While discussing “For Your Love” by the Yardbirds, I noted that while similar in influence and style to the Rolling Stones, I felt they lacked the same creative songwriting, energy and diversity in their music. This next album from the Stones, “Out of Our Heads”, released in July of 1965, could not illustrate this point any more effectively. This is the fourth album from the Stones, and it is a very impressive collection of songs.
Of course, it was on this album that the world first learned that Mick Jagger just “Can’t Get No Satisfaction”. To this day, “Satisfaction” is probably their most recognized and iconic song, and it is frequently the set closer on recent tours. A perfect blend of Keith’s riff and Mick’s double-entendre frustration, this song is just one of many, although one of the best, representations of Mick’s provocative and boundary-stretching, serving as a theme and tone for the restless generation of the 1960s. Other easily recognized hits on this album include “The Last Time” and “Play With Fire”. Both are Stones originals. The former is high-pace guitar driven rocker, while “Play With Fire” is one of their early successes with an acoustic ballad, a format they would frequently and successfully revisit on future albums.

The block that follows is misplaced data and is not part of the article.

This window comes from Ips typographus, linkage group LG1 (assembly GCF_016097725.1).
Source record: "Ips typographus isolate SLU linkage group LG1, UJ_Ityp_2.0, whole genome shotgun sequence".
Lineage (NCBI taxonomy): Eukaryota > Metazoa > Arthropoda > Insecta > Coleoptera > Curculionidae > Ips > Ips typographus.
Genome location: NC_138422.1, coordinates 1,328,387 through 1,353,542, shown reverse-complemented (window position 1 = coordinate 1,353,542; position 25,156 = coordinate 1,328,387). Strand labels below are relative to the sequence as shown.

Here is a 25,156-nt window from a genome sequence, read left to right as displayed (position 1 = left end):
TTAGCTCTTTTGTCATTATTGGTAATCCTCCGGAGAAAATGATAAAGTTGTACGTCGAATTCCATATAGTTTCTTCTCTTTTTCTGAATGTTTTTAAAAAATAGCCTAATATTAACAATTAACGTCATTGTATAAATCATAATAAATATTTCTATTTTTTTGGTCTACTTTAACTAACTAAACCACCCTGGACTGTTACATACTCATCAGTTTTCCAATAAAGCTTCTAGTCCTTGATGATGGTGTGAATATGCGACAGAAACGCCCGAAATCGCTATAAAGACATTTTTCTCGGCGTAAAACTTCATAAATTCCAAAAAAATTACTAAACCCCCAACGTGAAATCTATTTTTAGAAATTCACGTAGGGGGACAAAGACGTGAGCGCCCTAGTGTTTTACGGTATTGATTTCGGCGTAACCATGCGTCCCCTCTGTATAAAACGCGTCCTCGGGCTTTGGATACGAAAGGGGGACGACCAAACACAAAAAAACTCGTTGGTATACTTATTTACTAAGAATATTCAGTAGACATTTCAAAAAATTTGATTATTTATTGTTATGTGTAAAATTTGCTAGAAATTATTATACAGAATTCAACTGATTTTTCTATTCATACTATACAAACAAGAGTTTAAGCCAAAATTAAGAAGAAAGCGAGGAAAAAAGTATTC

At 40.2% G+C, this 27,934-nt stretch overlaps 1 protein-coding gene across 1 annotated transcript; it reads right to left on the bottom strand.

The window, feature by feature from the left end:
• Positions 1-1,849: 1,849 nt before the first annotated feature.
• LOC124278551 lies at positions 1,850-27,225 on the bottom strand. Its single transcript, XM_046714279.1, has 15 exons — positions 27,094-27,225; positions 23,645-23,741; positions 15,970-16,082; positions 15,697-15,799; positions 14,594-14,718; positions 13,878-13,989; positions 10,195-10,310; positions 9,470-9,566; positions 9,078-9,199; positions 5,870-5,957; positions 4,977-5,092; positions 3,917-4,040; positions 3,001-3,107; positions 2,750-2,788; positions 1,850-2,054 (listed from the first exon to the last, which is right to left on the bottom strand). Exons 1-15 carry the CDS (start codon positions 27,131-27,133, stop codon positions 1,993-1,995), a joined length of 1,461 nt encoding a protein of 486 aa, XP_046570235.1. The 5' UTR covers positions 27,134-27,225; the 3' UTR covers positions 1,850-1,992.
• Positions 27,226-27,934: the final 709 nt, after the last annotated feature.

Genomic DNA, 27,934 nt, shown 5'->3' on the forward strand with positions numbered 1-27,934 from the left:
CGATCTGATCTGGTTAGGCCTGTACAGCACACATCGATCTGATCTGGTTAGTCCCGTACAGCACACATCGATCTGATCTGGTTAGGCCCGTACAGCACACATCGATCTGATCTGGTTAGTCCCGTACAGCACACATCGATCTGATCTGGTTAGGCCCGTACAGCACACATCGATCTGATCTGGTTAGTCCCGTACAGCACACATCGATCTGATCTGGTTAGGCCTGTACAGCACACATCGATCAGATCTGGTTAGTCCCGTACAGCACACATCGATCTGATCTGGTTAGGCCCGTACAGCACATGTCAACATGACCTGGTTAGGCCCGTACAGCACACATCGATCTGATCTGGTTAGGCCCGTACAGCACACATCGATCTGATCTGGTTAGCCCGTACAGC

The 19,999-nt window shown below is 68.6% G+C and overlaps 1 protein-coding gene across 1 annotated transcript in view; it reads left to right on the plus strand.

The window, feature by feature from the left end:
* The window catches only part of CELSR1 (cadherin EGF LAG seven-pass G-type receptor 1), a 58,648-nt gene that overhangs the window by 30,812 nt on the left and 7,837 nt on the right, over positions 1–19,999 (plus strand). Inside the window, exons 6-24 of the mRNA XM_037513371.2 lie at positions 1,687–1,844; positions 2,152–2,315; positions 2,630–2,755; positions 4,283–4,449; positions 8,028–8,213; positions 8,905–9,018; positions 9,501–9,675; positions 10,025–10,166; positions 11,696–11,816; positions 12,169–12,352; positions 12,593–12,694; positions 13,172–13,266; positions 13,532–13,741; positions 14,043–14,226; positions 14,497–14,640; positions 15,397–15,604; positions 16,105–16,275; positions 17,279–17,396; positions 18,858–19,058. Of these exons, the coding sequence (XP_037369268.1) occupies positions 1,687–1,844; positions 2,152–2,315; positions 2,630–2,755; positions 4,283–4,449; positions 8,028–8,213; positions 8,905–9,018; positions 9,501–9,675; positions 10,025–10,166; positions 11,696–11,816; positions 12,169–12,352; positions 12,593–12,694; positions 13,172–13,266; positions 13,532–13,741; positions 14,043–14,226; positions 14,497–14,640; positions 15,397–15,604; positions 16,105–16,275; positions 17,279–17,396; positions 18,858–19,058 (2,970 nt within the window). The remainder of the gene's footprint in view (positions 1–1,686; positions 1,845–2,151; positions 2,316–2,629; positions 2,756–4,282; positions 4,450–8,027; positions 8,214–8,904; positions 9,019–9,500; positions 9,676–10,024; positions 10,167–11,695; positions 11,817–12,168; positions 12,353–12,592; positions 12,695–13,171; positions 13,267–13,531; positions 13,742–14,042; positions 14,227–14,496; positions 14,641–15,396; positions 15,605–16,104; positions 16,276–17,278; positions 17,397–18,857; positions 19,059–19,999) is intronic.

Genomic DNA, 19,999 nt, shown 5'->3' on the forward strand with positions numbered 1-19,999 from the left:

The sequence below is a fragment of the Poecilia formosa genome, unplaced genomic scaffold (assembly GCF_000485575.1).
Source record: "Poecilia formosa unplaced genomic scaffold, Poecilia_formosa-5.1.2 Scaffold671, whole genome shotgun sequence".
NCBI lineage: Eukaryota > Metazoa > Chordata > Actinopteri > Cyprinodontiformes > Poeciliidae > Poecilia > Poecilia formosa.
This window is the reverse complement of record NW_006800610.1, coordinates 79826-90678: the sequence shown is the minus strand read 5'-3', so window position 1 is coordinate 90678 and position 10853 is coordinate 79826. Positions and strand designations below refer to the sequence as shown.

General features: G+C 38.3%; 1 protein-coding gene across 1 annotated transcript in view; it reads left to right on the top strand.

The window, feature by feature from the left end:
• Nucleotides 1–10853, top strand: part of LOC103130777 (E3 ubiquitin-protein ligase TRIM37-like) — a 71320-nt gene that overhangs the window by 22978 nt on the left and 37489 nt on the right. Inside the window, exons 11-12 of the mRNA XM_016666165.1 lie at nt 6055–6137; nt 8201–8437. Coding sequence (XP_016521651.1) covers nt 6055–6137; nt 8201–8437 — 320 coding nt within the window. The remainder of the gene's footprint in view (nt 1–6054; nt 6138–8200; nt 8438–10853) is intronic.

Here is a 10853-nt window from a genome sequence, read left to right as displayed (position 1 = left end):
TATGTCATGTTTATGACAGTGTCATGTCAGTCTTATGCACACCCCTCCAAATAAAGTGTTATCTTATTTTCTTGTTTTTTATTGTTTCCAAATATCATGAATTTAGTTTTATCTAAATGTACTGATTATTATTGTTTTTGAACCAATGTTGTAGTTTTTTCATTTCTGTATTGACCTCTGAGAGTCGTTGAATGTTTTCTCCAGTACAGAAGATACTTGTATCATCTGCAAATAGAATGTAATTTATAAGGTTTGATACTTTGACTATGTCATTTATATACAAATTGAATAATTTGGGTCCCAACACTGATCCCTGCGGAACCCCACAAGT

Beyond the obvious hits, there are some hidden gems on this album as well. As I listened to “Good Times” I thought, this sure sounds like a Sam Cooke song. And naturally, that’s because it is. This song is the perfect contrast to the blues-influenced guitar rock featured through most of the album. Directly following is a live version of Bo Diddley’s “I’m All Right”, which at this pace, has a lot of the audience give and take similar to “Shout” by The Isley Brothers. Perhaps my favorite song on the entire song is the Jagger-Richards “The Spider and the Fly”, a simple but extremely catchy blues-rock number that only the Stones could deliver so perfectly.
I listened to this album several times and will be adding a lot of this one to my extended playlist. This is the early Rolling Stones at their very best, still shaded by their blues roots but pushing forward in multiple directions to explore new places in their expanding repertoire.